Where I’m at with my Pony Express 100 training

I just came off of a rough two-week span of time, wherein I came down with some brutal allergies, asthma, and, according to my doctor — pre-pneumonia. (What is pre-pneumonia, you ask?) I don’t know. Just whatever comes before pneumonia, I guess.

Suffice it to say that, for a week, I was in a really bad place. My running stopped. My nose ran constantly. I was basically just having an asthma attack at all times. I took breathing treatments and sucked on my inhaler to try to restore some semblance of breathing.

My Dr prescribed an Amoxicillin pill (which I am still taking) in order to knock this sickness out. It seems to be working, but now that I’m ready to pick up training again, a few fires have broken out on the west coast, of which smoke has settled into our Utah mountains.

I’m screwed.

I can’t run in this smoke. I’ll just get sick again. Because of my schedule, treadmills are not a viable option.

My progress, so far…

This excel chart sort of gives you an idea of how consistent my training has been going, before I got sick.

If I can finish up the rest of it in all yellow, I’ll probably be ok. If not, I’m looking at a rough, rough first 100 miler.

Viewing the 2017 solar eclipse from Iona, Idaho

I will be adding to this as I have more thoughts, but wanted to get this posted sooner than later…

I guess I’m just another witness to a total solar eclipse, who doesn’t know how to describe what he just saw. I’m not even sure I can really remember what I saw. I’ve been trying to watch my solar eclipse videos and look at pictures to job the memory of something happened only 24 hours ago.

We drove from Provo, Utah, up to Iona, Idaho to witness this solar eclipse and to celebrate my good friend Patrick’s 42nd birthday.

We arrived at Patrick’s old buddy’s home in Iona and quickly exchanged handshakes and hugs with everyone there, introducing ourselves and thanking our hosts for allowing us to be there.

Video of the eclipse, in 47 seconds

But there wasn’t much time before this solar event.

Frantically, I worked as quickly as I could to set up my iPad on the back of the homeowner’s truck, so that video would capture the scene as we watched the sequence of this eclipse. I couldn’t get it to sit horizontally, so reluctantly I settled on a very narrow vertical frame (it wouldn’t turn out to be bad, but I wish I could have captured more of what was outside of the video — kids running around, adults gasping, etc.)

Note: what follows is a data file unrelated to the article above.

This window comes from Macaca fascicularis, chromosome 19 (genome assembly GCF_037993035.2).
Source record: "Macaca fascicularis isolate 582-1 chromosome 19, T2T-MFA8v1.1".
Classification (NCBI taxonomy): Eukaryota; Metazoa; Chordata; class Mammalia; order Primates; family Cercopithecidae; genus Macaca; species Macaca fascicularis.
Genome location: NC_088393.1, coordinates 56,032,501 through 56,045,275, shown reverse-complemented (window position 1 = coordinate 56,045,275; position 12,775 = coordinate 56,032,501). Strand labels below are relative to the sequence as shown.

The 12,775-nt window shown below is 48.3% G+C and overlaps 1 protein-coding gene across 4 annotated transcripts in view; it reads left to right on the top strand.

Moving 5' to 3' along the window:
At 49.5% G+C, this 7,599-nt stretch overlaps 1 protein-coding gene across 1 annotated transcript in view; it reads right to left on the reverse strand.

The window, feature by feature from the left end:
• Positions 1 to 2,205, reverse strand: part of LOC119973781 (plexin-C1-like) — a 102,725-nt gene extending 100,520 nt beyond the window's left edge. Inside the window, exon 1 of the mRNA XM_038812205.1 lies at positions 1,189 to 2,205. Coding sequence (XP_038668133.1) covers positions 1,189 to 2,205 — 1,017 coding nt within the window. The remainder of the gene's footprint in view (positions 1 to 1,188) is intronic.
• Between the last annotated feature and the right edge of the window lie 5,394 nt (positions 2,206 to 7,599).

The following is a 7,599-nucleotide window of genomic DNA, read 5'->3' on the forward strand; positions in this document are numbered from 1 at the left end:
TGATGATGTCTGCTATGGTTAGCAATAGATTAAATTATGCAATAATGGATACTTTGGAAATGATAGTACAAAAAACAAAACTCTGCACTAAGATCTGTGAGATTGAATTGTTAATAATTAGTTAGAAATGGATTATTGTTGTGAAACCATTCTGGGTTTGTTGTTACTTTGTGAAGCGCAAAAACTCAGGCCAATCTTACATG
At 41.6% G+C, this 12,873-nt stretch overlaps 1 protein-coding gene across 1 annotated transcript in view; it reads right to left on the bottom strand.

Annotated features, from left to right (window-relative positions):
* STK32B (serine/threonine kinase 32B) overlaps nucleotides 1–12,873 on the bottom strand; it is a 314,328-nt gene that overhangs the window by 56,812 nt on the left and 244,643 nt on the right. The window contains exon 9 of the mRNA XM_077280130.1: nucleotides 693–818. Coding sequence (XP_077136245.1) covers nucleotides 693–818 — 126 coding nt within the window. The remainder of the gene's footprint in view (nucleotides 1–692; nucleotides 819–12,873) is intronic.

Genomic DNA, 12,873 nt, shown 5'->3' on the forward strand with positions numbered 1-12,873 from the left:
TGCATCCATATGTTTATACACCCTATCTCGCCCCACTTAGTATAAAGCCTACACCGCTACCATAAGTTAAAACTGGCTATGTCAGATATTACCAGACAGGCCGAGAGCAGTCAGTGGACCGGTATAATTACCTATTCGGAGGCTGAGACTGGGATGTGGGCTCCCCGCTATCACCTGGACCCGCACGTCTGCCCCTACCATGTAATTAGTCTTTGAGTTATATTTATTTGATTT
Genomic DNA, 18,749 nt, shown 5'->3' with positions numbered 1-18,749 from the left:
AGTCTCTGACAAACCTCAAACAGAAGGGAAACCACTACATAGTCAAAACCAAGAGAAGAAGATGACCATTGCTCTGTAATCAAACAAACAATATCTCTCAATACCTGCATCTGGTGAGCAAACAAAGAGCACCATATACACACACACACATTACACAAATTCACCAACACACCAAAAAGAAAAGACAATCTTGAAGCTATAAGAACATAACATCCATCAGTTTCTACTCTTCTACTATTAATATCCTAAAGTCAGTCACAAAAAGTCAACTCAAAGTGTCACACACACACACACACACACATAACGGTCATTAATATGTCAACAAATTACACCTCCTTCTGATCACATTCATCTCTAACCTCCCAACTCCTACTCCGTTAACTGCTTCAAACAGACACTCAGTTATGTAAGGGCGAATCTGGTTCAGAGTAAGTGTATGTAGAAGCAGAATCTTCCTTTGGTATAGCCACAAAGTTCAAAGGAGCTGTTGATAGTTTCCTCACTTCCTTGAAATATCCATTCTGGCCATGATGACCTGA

As we watched with our eclipse sunglasses on, we knew that soon a moment would arrive when the moon would finally touch the side of the sun and begin to move in front of it, like a curtain over a little window.

When it finally did, voices excitedly rose and children started running around happily. The more and more the sun was closed in on by the moon, the cooler it got, the stranger it got, and then finally — darkness.

We all took our glasses off and witnessed what I know I won’t be able to describe in any of these paragraphs: In the middle of a summer’s day — a fall breeze. In the middle of day — night.

The Moon hung in the center of the sun, perfectly, presenting a picture which is unavailable to the world, except very few times. Most people will probably never experience a solar eclipse. Today is the first day of my life that I feel badly for these people.

As the edges of the moon caught fire, I couldn’t help but remain transfixed. I became antsy, knowing that this would only last a couple of minutes. Quickly, I interviewed my three daughters on video and asked them simple questions, like, “What do you think of this!?”

We also noticed a hawk, flying erratically and screeching in protest at this strange event.

I kissed my wife under the 2017 solar eclipse.

I noticed how happy my friends were around me. I resolved to never forget this moment.

And then, as soon as the sun started to slip past the edge of the moon, I realized that our two minutes of odd, quiet glory were up and that I was already starting to forget the details of what I’d just seen.

No wonder people chase this event all around the world.

All I knows is that the one feeling I was left with at the end of this whole thing, was…”unfulfilled”. One solar eclipse isn’t enough for me. I need more experiences to be able to capture what it is I’m trying to capture.